There are no forbidden words that the government can ban regardless of the circumstances in which they are used. For example, in Hardy v. Jefferson Community College (2001), the federal appeals court in Cincinnati held that an instructor could not be terminated just for discussing the “N” word and how it was historically used to promote racism.
The federal Equal Employment Opportunity Commission would like to change that, though. It would like to ban racially derogatory terms, even when they are used by minorities themselves. The EEOC’s Chairwoman [Naomi C. Earp, Send her mail]wrote a letter to the editor in the January 4 issue of Time Magazine, denouncing a column by black writer John Ridley about uses of the “N” word. “We will continue our efforts to eradicate the harmful slur from the workplace — forever,” she wrote.OpenMarket » Forbidden Words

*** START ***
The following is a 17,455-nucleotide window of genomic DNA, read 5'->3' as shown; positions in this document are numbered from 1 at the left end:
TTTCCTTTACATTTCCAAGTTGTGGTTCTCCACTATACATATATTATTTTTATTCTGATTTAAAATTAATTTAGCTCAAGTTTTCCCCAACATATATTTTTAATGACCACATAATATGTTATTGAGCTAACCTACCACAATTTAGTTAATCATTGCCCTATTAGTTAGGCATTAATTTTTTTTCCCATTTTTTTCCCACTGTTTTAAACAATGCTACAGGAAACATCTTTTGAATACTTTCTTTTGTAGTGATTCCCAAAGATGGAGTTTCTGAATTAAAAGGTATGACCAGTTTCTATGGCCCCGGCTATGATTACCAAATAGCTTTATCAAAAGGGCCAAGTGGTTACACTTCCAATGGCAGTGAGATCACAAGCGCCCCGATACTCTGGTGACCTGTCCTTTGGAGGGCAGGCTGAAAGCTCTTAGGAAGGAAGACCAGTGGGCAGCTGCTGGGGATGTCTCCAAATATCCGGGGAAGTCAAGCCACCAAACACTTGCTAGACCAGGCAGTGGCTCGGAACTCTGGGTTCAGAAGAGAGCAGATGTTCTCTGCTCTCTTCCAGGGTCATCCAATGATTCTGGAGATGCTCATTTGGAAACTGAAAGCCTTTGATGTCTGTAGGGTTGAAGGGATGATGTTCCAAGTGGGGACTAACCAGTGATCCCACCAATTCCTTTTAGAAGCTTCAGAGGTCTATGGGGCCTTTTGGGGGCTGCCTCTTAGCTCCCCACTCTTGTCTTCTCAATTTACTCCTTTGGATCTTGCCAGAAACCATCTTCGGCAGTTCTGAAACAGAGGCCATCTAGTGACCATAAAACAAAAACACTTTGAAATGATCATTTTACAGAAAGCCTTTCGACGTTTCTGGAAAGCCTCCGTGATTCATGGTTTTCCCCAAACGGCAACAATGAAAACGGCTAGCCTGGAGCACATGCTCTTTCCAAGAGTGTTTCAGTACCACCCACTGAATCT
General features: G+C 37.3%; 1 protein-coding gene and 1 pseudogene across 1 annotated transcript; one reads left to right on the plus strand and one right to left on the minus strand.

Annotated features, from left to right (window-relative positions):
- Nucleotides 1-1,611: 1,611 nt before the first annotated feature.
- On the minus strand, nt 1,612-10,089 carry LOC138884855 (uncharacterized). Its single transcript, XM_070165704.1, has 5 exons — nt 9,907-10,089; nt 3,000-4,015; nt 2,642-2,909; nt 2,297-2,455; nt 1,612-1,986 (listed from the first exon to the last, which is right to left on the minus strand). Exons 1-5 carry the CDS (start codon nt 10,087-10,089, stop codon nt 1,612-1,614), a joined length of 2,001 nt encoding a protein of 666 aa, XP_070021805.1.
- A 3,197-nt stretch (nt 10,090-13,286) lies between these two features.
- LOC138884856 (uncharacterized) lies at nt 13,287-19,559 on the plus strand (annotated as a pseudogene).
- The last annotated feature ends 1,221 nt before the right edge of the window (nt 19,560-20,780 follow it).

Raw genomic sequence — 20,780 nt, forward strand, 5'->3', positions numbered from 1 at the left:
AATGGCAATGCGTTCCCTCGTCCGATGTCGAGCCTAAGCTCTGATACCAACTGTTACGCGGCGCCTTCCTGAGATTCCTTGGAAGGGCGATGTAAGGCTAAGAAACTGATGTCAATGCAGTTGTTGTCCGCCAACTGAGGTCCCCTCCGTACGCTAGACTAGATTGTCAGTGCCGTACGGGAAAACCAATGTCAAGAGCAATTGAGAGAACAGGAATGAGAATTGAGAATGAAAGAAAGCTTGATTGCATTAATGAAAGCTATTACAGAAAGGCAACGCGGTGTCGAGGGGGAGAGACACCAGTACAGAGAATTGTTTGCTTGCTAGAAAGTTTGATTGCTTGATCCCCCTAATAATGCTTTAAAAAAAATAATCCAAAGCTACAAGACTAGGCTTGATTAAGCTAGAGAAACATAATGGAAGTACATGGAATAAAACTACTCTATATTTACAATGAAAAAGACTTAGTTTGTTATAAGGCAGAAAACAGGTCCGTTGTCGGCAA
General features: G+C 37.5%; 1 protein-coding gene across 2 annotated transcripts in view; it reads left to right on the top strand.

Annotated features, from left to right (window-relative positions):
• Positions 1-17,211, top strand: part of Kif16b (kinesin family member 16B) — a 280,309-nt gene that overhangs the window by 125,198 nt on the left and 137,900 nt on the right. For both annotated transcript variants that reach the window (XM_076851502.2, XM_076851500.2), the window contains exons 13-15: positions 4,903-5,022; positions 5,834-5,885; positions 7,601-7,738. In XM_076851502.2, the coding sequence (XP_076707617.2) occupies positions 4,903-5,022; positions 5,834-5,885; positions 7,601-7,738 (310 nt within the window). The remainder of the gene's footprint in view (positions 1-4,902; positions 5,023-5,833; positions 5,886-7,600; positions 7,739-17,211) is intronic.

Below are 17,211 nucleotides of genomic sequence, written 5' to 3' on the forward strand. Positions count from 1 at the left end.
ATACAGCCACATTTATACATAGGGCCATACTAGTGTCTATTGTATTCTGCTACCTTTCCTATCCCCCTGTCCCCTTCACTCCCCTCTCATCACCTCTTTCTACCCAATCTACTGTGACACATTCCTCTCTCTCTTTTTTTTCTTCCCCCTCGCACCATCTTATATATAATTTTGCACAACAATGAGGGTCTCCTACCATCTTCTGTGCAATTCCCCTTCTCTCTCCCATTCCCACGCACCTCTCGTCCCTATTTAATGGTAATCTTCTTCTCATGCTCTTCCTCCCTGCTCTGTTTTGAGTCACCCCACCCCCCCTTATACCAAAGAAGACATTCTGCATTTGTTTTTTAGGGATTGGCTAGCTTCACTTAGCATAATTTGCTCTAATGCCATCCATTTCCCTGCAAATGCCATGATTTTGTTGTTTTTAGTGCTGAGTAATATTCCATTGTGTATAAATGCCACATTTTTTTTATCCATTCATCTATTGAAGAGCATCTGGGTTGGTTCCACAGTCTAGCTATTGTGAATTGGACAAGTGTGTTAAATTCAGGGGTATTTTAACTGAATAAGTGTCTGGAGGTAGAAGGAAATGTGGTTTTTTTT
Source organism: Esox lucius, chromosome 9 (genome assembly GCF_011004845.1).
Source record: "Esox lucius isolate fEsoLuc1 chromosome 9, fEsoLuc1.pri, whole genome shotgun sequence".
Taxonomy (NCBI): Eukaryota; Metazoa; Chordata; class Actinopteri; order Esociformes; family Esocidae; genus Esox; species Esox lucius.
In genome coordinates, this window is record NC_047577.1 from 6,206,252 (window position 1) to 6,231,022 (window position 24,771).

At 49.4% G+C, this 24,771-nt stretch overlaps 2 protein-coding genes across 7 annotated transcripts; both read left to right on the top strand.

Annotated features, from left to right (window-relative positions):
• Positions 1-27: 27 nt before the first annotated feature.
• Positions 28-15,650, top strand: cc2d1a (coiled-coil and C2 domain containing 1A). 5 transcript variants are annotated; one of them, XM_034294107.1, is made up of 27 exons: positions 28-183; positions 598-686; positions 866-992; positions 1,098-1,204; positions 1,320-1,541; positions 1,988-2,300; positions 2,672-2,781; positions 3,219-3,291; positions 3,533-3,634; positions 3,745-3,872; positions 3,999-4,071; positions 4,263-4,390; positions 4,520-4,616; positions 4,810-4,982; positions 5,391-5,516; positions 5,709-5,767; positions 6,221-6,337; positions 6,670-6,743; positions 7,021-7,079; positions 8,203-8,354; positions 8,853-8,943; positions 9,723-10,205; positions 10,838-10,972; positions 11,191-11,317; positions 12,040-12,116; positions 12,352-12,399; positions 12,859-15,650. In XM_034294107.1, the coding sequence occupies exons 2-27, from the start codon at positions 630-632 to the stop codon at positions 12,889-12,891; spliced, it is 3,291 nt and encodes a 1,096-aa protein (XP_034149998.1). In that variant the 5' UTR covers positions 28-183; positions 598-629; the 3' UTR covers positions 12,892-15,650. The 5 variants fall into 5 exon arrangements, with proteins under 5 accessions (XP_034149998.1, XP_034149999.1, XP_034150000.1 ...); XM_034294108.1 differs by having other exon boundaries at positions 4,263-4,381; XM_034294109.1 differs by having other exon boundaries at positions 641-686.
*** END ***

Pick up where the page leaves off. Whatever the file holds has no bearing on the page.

The CEI blog points out that this raises First Amendment issues, and I'd like to know if Ms. Earp thinks that driving this word out of the the workplace means that the Press is no longer allowed to use it. After all, the printers might take offence at having to print it, and editors might take offence at having to edit it, and the magazine distributors, all down the line, with the result that any word, or any idea, which is considered hostile may be banned, to keep the employer safe from an EEOC consent decree. See Eugene Volokh's What Speech Does "Hostile Work Environment" Harassment Law Restrict?, 85 Geo. L.J. 627 (1997) for details.